57% of Albertan women aged 50-69 had a screening mammogram during 2013-2014.

About breast cancer screening

A bit about breast cancer screening.

Breast cancer screening is the best way to find breast cancer early. And it can truly save your life. That’s because abnormalities or cancer can develop long before you notice any symptoms. Screening mammograms can detect these abnormalities early, when treatment has the best chance of working.

If you’re a woman between 50 and 74, it’s important to get mammograms regularly. The risk of breast cancer increases as women get older. In fact, more than 3 out of 4 women diagnosed with breast cancer in Alberta are 50 years or older. Once you’re over 74, you may continue to benefit from regular screening mammograms.  It’s best to talk with your healthcare provider about whether this is the best option for you.

If you’re between 40 and 49, it’s less clear that the benefits of mammograms outweigh the risks. Research has shown that screening women at this age isn’t as effective. However, since the risk of developing breast cancer increases with age and other personal risk factors, it’s a good idea to talk with your healthcare provider about your own breast cancer risk and whether you need mammograms.

If you’re younger than 40, the risk of breast cancer is much lower.  Generally, there is no benefit in having screening mammograms at this age.  If you’re concerned about having an increased risk of breast cancer, talk to your healthcare provider.

No matter how old you are, know what looks and feels normal for you so you can notice any unusual changes in your breasts. Talk to your healthcare provider if you notice anything different.

 

Screening tests and knowing what’s normal

 

There are three methods commonly used to check for changes in your breasts that may indicate a problem.

  • Mammograms – These are x-rays of your breasts that are done at specific radiology clinics and some hospitals to check for abnormal changes. Screening mammograms are recommended for all women between 50 and 74. Women 40 to 49 and women 75 years and older should talk to their healthcare provider about their need for screening mammograms.
  • Clinical breast exam – Talk to your healthcare provider about having your breasts examined as part of your regular health check-up. This is not a substitute for your regular mammogram.  Your healthcare provider may check for lumps, dimpling of the skin or nipple discharge, as well as any possible changes in your lymph nodes.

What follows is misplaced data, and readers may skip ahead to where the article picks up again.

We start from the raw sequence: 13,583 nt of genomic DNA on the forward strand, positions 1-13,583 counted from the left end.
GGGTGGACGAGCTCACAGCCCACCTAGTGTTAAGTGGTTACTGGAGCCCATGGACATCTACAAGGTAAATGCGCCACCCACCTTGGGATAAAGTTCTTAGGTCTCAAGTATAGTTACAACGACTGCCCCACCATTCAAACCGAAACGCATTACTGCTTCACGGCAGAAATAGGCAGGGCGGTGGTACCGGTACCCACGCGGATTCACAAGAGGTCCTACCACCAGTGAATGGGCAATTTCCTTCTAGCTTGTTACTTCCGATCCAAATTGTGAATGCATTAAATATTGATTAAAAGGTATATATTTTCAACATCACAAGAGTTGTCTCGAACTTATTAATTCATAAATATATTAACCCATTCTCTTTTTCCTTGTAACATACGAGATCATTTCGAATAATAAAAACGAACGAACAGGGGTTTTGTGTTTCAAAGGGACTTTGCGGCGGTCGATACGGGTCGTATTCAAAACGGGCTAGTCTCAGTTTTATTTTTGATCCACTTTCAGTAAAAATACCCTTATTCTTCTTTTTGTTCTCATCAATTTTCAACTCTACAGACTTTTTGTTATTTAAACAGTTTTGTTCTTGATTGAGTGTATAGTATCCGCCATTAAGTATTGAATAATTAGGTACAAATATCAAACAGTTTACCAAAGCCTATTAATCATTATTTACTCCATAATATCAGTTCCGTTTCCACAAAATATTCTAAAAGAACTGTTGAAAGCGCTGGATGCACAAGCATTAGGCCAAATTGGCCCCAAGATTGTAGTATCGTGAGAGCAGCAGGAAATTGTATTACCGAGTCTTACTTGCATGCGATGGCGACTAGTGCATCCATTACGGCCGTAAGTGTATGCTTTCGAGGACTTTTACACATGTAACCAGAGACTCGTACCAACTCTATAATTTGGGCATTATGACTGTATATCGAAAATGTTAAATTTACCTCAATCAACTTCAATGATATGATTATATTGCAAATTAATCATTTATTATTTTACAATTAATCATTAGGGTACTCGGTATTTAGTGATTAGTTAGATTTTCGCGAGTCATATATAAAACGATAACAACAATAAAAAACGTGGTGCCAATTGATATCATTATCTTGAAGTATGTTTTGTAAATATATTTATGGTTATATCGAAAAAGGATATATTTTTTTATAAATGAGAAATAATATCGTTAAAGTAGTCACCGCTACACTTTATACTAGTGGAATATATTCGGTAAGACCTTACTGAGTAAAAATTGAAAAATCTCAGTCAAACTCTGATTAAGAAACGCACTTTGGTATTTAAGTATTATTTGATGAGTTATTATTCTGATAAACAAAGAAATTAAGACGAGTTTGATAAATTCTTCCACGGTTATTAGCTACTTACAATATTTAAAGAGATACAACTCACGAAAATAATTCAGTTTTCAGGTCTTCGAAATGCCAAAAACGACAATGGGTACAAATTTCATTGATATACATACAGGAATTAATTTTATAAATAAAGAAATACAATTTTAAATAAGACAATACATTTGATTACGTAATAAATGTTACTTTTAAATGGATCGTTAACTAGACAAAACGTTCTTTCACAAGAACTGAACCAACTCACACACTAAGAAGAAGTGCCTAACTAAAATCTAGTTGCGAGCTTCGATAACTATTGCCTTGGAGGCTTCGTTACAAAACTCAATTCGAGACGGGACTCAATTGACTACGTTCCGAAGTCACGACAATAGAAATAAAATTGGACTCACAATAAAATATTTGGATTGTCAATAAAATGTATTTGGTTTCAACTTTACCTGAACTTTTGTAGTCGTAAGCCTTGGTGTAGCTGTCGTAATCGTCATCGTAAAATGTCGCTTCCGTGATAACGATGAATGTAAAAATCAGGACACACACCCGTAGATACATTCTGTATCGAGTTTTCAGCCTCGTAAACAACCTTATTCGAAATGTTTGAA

• Knowing what’s normal – This is what you can do on your own to check for changes in your breasts. After all, no one knows your own body as well as you do, so see your healthcare provider right away if you notice:
    • A lump in your breast or armpit
    • A nipple that is turned inward, if it isn’t usually
    • Crusting, bleeding or a rash on your nipple
    • Nipple discharge
    • Dimpling or thickening of the skin in one area of your breast

Good breast health will give you the best chance of finding breast cancer early, when treatment may be most successful.

Your breast screening life plan

As a woman, it’s never too early to know your breasts and what looks and feels normal for you. Here’s a guide to help you know what screening steps to take throughout your lifetime:

Women 20 to 39

  • Know what looks and feels normal for you and see your healthcare provider right away if you notice any unusual changes.
  • Plan on seeing your healthcare provider regularly for a health check-up and mention any changes or anything that doesn’t seem right.

Women 40 to 49

  • Talk to your healthcare provider about your risk of breast cancer, as well as the risks and benefits of screening mammograms.
  • Talk to your healthcare provider about having your breasts examined as part of your regular health check-up.
  • Know what looks and feels normal for you and see your healthcare provider right away if you notice any unusual changes.

Women 50 to 74

  • Be sure to get a screening mammogram every two years or as decided by you and your healthcare provider.